Community GoodBy Susan Bush
12:00AM / Thursday, October 26, 2006
North Adams - The saying is 'no good deed goes unpunished' but thanks to the Northern Berkshire Community Coalition, more than 170 good deeds and the folks who initiated the acts were honored and applauded on Oct. 23.
|Mayor John Barrett III and Pearl Mullett, who won a "neighborly" for community beautification.|
The 2006 fall NBCC "Neighborlies Awards" were presented during a ceremony hosted by Kathy Keeser and Natalie Cain. City Mayor John Barrett III presented over 150 appreciation certificates to folks who ranged in age from pre-school toddlers to 93-year-old community volunteer Lydia Racicort.
"So many people do so many good acts to better our community," Barrett said during the event held at the Masonic Temple.
Shayanna Aubin was honored for her community gardening efforts.
Barrett delivered thanks "for making this such a special place to live and raise families."
He noted that a significant number of "neighborlies" were awarded to the region's youth.
Neighborly recipients are nominated by community members during spring and late summer/early fall nomination periods set forth by NBCC members. Nominations may involve major projects or acts by groups or individuals, or may involve a kindly act toward a neighbor or friend.
City resident Frank Merrigan was presented a "neighborly" after being nominated because he roused himself from cozy slumber on a bitterly cold winter morning to provide a UNITY youth group van with jump-start, thereby reviving the vehicle's dead battery and saving a planned field trip from cancellation.
Mayor John Barrett III presents an award to Frank Merrigan
Ole Oleson, Terry Culpepper, Don Boucher, Doug Miller and Ed Rysz were among those who were recognized for helpful acts that greatly benefit neighbors.
Clarksburg Elementary School teacher Michael Little and a group of school students and staff were presented a "Pulling Together Neighborly" for an extensive spring "Voices of Hatikvah" Holocaust exhibit hosted at the school.
Included in the award were Darrell English, who permitted the students to display hundreds of authentic items from his private collection, Arthur Brule, who offered information about the Korean War during the exhibit, and Rabbi Robert Sternberg and Professor George Torrey, who spoke during an exhibit public presentation. Torrey is a survivor of a World War II concentration camp.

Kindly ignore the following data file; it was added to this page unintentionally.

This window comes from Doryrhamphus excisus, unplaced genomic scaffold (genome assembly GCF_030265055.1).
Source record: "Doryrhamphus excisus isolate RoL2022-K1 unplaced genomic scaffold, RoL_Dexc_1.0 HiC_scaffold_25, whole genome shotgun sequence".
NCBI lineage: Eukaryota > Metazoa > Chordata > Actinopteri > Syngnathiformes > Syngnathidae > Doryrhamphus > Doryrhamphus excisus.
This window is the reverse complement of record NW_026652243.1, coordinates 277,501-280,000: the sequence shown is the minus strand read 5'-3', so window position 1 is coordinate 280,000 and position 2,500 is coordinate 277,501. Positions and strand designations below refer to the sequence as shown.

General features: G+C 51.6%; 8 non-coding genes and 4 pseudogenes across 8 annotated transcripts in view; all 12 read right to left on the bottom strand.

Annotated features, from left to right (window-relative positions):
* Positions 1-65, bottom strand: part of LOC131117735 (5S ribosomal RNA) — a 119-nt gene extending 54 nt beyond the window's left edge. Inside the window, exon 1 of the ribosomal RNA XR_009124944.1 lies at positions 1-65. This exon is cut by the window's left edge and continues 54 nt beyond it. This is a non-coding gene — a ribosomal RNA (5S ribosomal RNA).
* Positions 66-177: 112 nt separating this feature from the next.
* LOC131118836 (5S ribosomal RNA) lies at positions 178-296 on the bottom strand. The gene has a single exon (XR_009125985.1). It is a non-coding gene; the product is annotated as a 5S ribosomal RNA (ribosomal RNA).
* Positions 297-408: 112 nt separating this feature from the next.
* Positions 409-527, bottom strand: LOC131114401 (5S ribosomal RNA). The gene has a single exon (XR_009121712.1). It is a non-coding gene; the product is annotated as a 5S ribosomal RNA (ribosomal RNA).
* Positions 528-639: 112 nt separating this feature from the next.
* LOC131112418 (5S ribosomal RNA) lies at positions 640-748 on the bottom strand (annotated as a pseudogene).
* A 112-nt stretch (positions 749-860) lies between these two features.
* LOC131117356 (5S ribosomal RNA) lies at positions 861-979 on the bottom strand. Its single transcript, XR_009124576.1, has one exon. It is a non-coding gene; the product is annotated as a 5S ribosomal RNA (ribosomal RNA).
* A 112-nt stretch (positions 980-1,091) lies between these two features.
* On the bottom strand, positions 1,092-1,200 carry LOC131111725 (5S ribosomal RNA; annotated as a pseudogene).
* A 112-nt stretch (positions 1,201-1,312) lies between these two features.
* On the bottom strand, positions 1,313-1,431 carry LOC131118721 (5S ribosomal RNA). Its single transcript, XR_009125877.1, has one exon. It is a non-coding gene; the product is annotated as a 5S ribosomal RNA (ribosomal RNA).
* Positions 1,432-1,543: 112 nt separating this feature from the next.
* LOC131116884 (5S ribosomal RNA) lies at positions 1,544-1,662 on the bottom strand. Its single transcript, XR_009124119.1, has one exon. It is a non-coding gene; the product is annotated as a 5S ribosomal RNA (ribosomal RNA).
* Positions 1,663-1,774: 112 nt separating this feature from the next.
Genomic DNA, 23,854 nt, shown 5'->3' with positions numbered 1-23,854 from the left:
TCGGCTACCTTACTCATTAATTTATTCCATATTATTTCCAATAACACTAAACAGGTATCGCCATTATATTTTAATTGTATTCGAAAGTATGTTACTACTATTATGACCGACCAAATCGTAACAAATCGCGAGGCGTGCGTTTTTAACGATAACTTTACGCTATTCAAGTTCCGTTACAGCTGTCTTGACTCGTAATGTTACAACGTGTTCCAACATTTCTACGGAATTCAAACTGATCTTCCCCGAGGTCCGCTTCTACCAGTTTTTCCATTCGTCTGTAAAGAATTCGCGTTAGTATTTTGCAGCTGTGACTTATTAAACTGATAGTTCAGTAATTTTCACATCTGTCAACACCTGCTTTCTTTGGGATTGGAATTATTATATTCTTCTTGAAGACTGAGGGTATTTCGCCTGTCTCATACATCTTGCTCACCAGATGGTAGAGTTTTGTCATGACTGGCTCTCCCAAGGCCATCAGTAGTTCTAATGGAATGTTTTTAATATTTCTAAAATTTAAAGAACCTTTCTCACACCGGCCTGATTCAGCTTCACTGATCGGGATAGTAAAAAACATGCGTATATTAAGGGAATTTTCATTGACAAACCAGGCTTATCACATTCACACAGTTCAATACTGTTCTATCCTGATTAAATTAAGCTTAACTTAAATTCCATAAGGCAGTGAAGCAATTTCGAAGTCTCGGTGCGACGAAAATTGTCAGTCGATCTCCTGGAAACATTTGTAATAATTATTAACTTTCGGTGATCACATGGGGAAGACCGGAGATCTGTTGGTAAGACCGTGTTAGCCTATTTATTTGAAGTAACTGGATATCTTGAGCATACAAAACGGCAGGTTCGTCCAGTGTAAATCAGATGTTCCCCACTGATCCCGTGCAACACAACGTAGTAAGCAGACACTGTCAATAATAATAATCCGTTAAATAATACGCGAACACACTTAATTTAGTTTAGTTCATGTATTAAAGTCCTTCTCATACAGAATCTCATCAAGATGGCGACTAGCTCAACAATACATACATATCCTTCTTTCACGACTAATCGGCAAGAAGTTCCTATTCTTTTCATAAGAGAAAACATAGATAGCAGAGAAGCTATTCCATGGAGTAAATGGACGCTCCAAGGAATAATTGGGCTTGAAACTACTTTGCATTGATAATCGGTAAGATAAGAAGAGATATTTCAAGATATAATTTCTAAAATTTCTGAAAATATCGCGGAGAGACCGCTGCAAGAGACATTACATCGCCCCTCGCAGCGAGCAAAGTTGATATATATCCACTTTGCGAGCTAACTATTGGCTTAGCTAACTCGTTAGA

Sarah Simonetti, 15, was among the students honored for the project. Sarah earned a "neighborly" previously for assisting with a senior citizen dance.
Karen Baumbach of Ecu-Health Care Services
"Most of the younger people I know like to do good things," Sarah said. "It's fun to do nice things that help people. And it feels good when someone recognizes the good things that are being done."
Ecu-Health Care Program Coordinator Karen Baumbach was presented a special community service award by the organization's Executive Director Charles "Chip" Joffe-Halpern.
Joffe-Halpern told the almost 200 people at the ceremony that Baumbach assisted over 700 senior citizens with the complex Medicaid Part D enrollment process. Additionally, the Northern Berkshire region sent more Prescription Advantage program applications to state program overseers than any major city in Massachusetts, including Boston, Joffe-Halpern said. He attributed that volume to Baumbach's efforts.
Amanda Moon was among the young citizens honored with a "neighborly" certificate.
Helen Harrison of the Western Mass. Food Bank was honored for her work with "Target Hunger," an initiative that involves about 30 groups and agencies all seeking solutions to community hunger.
Food bank Executive Director Andrew Morehouse attended the awards ceremony.
"I think it's exciting to see all these people being recognized for the things they do," Morehouse said. "It's all about solving community issues and you can't do that without bringing community together."
Susan Bush may be reached via e-mail at firstname.lastname@example.org or 802-823-9367.